Being successful in crowdfunding is, in the end, a matter of having the correct timing and mindset to grow your audience and entice people to donate to your campaign.

Yes, donate is often the correct term. Afterall, you are doing, most of the time, a bad proposition: people are supposed to give money to your project, which can be delivered late, will be delivered way after they gave you the money at best, without any reassurance on quality and, even worse, probably overpriced. People have to be very kind to give you money under those terms, right?

Be credible

What you got to do, as an entrepreneur, is addressing those issues. You have to make sure your crowdfunding campaign does not look like a pledging for an altruistic donation in the first place.

Build credibility. Show as much as you can, be as transparent as possible, in order to make people believe your project. Show them you can deliver a good quality product on the scheduled time at a reasonable price.

Record a good video

Regarding learning style and the way they pay attention, some people are kinesthetic, others are auditory and many are visual. You can grab the attention of all those people if you record a good video, with a good, relaxing background music, a strong voice and good images (don’t forget to look straight at the camera).

In fact, video is the perfect tool to grab the attention of your potential customers. So much that it is required if you want to run a campaign on Kickstarter or Indiegogo.

Calculate costs and margins

Don’t just launch your campaign based on guesses and personal opinions. Do an elaborate study of your potential product before you even start one.

You should correctly assess costs involved, minimum amounts raised to break even, amount of time you will have to dedicate to the project, number of people who will be involved, set up proper deals with potential suppliers and so on.

It’s not like opening a new company and doing an elaborate business plan, but a certain amount of planning is surely needed.

Be realistic

It’s tempting to think that your project will be the next big hit, but keep your feet firmly on the ground while you eye for the stars.

Smaller goal values work much better than high ones. Several successful crowdfunders have discovered that empirically (that’s the story of Coolest Cooler, for example). Make sure your goal covers your costs but don’t overindulge yourself thinking you are going to beat it by tens of times.

Two or three-fold is not rare, but be prepared to take a failure and work over it.

The same goes for your pricing. Don’t force it too high when compared to alternatives in the market. Your prices should be as low as possible while your product is innovative enough to grab attention.

Start your social media campaign before launching your crowdfunding one

Set up your website, build media relationships, build your followers base. Do that months before launching you crowdfunding campaign.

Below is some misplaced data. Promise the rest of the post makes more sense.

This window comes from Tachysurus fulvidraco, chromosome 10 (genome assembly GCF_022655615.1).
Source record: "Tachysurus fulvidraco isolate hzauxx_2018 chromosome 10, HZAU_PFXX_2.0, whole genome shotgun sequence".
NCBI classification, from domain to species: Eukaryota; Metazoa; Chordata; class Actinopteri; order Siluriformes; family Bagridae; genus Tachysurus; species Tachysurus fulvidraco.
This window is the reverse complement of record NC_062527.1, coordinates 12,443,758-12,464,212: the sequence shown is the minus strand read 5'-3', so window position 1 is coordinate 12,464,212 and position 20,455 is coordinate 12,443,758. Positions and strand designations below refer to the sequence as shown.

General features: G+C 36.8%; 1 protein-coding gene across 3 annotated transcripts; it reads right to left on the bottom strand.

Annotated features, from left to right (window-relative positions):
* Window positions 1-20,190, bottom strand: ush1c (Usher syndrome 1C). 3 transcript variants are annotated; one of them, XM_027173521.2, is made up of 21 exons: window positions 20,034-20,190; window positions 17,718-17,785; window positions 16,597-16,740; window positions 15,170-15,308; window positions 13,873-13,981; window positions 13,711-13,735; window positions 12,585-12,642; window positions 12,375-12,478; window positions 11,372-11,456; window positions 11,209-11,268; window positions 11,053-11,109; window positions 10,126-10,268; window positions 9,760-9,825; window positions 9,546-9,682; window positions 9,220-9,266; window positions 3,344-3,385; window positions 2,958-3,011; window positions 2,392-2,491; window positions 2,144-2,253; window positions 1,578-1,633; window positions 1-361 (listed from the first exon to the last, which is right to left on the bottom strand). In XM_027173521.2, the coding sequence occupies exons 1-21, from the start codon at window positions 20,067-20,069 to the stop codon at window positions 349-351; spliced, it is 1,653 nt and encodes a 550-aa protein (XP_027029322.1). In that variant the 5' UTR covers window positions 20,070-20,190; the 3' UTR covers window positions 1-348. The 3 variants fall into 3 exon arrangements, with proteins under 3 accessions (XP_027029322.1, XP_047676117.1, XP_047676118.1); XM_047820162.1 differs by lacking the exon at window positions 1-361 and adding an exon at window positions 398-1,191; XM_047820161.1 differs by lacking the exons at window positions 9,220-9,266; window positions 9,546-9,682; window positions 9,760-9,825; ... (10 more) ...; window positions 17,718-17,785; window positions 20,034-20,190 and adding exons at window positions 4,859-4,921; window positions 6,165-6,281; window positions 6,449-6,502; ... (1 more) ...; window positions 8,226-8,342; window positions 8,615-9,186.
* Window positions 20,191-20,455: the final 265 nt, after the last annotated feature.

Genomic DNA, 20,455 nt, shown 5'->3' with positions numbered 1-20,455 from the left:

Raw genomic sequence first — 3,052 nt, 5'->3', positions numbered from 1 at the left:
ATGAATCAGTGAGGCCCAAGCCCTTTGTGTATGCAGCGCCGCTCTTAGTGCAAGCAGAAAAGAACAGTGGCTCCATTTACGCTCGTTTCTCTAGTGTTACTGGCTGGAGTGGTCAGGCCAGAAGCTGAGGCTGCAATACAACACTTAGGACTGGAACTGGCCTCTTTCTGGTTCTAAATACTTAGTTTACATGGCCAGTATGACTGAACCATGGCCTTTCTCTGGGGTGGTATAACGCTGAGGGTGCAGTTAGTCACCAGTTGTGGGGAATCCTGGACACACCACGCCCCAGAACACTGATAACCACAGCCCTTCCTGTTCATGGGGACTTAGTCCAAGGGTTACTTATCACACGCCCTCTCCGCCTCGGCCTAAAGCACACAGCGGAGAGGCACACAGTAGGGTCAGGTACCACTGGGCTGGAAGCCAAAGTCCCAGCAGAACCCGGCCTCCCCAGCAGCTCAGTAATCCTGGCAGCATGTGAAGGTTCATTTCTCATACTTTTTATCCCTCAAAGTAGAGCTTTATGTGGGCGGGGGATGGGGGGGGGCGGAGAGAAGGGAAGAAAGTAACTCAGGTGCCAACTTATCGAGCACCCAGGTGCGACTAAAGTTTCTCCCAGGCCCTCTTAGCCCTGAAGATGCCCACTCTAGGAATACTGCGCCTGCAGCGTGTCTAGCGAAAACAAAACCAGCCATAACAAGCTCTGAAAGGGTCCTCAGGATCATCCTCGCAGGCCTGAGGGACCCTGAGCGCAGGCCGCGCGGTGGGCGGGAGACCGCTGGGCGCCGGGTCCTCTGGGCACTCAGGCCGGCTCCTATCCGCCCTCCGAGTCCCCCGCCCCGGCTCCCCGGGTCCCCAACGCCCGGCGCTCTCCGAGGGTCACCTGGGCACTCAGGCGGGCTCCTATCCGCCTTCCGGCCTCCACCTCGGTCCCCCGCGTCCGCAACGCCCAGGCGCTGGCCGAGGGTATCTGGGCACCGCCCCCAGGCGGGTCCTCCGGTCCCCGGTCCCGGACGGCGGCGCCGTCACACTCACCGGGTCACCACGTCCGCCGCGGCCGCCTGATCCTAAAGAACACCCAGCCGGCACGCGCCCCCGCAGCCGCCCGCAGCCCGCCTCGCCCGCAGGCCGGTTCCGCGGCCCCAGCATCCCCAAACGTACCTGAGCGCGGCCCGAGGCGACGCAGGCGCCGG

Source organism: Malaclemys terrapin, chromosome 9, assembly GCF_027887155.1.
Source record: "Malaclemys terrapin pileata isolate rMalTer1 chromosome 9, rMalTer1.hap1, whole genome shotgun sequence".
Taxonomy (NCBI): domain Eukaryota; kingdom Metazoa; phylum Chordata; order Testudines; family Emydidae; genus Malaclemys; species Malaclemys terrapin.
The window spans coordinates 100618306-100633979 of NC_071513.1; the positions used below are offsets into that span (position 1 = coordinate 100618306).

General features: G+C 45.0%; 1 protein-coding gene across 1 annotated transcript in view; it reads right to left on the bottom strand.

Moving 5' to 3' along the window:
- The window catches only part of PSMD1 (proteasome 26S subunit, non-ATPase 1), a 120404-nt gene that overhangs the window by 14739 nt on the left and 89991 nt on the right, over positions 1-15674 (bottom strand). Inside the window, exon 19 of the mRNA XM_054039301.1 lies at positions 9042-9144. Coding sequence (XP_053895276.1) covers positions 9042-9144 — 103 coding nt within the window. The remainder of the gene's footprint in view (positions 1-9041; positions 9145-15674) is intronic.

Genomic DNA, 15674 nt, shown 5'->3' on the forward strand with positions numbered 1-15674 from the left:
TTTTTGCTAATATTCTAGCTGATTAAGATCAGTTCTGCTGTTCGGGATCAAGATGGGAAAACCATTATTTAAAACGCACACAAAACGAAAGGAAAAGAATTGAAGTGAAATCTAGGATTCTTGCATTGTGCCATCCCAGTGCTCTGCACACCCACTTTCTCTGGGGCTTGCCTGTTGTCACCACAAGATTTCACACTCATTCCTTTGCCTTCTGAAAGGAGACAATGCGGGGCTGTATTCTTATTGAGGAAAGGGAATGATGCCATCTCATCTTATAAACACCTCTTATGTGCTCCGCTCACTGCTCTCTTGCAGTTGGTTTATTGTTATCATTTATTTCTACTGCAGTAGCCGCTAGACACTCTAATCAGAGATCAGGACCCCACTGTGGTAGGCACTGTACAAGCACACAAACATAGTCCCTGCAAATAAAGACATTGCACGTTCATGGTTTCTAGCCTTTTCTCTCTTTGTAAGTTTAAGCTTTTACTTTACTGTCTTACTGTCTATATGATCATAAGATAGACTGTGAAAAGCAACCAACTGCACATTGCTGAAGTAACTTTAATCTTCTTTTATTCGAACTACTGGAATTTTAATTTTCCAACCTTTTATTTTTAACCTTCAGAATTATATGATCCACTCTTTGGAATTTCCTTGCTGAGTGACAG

Remember, your campaign will run for 60 days, at most. If you don’t have an audience, you will probably fail if you try to build it while you are pitching for investments.

Building your followers base must be a step before the crowdfunding campaign itself.

Time your campaign well

Remember to pitch your audience when they will most probably be interested. If you are launching a game, the campaign should be run on holidays and before Christmas. If you are launching a gadget for water sports, Summer will be the best time.

In order to discover the best times to promote your campaign, a good tip is taking a look at Google Trends for the keywords related to your product. A look at the graphs will tell you when people will be more inclined to search for something related to your offer and, thus, more inclined to make a deal with you.

The example is, again, Coolest Cooler. The first time the campaign was run, the goal was set too high and the timing was bad. In the Summer and with a more reasonable goal, the campaign managed to raise more than $12 million.

Find the right platform to run your campaign

Kickstarter and Indiegogo are almost synonymous to crowdfunding, but they are not the only players in town. Especially if you want to run an equity crowdfunding campaign, which is not possible on these platforms yet.

Sometimes it’s better to choose a niche focused platform, one that already has a follower base that is related to your industry and with a proven track record of success in the niche.

Plus, it can be considerably easier to be featured and promoted in the platform’s established channels as well. Your audience may not be as big as that of Indiegogo and Kickstarter (though you have to do your own marketing in both of them as well), but it can be more cost-effective.

Have a good story

We finish this guide by giving you a last tip, which is closely related to our first tip, on building credibility: every successful enterprise, in any market, has a good story to back it up. Think about KFC or Donald Trump. Telling a good story, with a sound background and facts to back it up is the difference between success and failure.

So pay close attention to whatever you write and whatever you say. Communicate properly in all occasions. Be it in your project description, in your video, in the updates you give about your project, etc.

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Source: ICNW

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